From national parks with cascading waterfalls to imposing cliffs that dive into the sea, the diverse region of Dalmatia is waiting to be explored. This stunning Croatian region has an abundance on offer and is home to some of the most beautiful islands in Croatia. Experience centuries of history at the numerous UNESCO sites scattered across Dalmatia such as Diocletian's Palace in Split and the old towns of Trogir and Dubrovnik, the latter of which can be recognised from the award-winning series Game of Thrones. Dubrovnik was not only used as ‘Kings Landing’ in the series but is also home to a number of recognisable Game of Thrones filming locations. Dalmatia can also lay claim to one of the most picturesque beaches in the world, with the “Golden Horn” beach on Brač having been given the title by Forbes magazine. Numerous islands, varied terrain, a delicious cuisine and an exciting history await you on our island hopping tours in Dalmatia. Whether your preference be hybrid bike, e-bike or mountain bike, the almost car-free roads and the incredible island trails make a biketour an unforgettable experience. The diverse islands of Hvar, Vis, Korčula and Mljet are waiting to be explored with plenty of must-do activities along the way.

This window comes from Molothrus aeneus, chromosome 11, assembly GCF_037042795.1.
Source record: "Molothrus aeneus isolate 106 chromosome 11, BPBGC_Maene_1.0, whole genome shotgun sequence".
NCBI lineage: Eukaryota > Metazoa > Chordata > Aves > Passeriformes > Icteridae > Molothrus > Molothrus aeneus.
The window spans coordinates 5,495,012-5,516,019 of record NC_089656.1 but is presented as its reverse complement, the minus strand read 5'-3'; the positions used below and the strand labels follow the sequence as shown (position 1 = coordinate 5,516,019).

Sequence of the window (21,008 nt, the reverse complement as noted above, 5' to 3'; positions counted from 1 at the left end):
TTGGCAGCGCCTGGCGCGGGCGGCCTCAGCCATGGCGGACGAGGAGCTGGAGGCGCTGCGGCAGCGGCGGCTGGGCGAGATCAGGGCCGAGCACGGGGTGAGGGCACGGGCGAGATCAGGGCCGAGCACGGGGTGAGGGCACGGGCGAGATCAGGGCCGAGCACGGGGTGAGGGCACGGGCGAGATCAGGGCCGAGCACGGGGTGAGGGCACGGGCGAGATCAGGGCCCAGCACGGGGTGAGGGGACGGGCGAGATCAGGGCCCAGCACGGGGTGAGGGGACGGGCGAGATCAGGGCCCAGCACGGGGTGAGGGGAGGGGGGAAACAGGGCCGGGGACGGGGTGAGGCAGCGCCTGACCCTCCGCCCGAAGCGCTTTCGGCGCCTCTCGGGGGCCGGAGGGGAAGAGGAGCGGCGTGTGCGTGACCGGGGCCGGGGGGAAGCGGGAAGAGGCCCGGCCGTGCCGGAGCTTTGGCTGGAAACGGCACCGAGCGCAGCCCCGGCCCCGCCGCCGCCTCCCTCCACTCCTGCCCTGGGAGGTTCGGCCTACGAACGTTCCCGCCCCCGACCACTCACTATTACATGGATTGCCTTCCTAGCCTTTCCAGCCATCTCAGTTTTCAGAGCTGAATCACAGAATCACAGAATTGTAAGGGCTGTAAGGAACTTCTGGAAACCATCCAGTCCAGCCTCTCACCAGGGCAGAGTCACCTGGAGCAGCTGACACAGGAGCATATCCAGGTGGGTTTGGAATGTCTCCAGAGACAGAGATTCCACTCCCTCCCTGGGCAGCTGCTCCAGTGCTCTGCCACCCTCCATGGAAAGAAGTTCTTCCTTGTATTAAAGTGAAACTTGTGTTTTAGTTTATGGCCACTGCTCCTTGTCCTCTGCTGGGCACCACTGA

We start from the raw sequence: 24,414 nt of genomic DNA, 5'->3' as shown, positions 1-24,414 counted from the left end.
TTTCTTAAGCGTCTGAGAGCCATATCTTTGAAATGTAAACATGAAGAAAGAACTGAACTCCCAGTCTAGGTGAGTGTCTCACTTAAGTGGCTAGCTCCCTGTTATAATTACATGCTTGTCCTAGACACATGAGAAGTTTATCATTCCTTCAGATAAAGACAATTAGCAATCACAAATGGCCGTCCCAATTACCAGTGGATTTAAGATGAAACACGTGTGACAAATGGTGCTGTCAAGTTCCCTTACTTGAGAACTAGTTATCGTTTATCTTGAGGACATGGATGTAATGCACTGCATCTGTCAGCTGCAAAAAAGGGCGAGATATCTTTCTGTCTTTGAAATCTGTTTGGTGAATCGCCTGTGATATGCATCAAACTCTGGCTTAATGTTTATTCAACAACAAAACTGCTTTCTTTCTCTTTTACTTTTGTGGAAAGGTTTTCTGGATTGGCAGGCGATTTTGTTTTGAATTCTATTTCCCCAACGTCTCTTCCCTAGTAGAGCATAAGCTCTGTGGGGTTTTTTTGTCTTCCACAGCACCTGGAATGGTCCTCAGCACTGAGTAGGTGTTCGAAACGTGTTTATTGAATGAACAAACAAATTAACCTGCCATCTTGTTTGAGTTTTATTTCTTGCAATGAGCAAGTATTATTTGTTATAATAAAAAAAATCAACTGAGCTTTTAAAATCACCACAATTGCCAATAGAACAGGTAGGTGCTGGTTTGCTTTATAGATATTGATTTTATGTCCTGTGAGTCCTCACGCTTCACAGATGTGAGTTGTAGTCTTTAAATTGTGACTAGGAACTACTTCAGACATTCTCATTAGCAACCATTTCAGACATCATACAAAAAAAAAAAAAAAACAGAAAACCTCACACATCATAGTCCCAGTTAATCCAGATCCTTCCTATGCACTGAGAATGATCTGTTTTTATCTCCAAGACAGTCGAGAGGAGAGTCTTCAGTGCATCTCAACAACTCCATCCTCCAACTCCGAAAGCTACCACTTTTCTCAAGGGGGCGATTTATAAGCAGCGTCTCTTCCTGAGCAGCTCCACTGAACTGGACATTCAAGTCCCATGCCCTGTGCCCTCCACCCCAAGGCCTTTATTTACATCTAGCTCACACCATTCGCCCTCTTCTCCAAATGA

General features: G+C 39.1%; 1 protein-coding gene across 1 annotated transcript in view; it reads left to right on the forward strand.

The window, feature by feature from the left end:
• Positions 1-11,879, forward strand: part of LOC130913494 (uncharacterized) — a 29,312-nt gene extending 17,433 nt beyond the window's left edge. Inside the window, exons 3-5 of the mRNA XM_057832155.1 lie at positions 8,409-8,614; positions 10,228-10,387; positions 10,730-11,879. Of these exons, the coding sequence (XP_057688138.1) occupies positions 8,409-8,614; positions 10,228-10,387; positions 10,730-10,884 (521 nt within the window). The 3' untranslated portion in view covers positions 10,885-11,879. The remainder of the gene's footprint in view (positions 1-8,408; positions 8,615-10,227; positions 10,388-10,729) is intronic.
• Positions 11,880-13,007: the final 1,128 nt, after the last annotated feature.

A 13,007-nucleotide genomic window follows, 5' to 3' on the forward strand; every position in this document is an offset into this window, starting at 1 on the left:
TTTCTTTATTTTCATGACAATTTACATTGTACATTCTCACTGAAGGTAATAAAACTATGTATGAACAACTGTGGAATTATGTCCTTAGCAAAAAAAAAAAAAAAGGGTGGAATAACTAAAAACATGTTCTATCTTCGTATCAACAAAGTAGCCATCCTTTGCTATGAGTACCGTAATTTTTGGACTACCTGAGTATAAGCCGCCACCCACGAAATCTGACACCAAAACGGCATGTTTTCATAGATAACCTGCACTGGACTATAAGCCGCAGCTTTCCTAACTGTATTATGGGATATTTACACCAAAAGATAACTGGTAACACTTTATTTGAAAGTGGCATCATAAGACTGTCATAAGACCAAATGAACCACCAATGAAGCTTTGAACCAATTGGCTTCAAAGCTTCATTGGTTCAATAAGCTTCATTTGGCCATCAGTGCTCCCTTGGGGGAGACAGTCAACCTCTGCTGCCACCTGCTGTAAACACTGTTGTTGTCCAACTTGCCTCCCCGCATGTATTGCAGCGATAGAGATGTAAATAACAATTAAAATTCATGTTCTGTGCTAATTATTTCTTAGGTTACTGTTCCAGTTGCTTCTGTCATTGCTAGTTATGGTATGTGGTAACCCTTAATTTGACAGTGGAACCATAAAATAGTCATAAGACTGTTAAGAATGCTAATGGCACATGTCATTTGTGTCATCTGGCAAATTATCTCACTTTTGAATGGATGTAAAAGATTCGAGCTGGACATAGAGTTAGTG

If you are looking for a family-friendly holiday in the sunny south of Croatia, then look no further! Our Croatian summer Multi-Adventure Cruise combines the advantages of a “blue voyage” with a number of varied activities both on land and water. With cycling, hiking, sightseeing, beach Olympics and plenty of seaside fun on offer, there is something for the whole family!
Our hybrid bike tours:
Our E-bike tours:
Our MTB tours: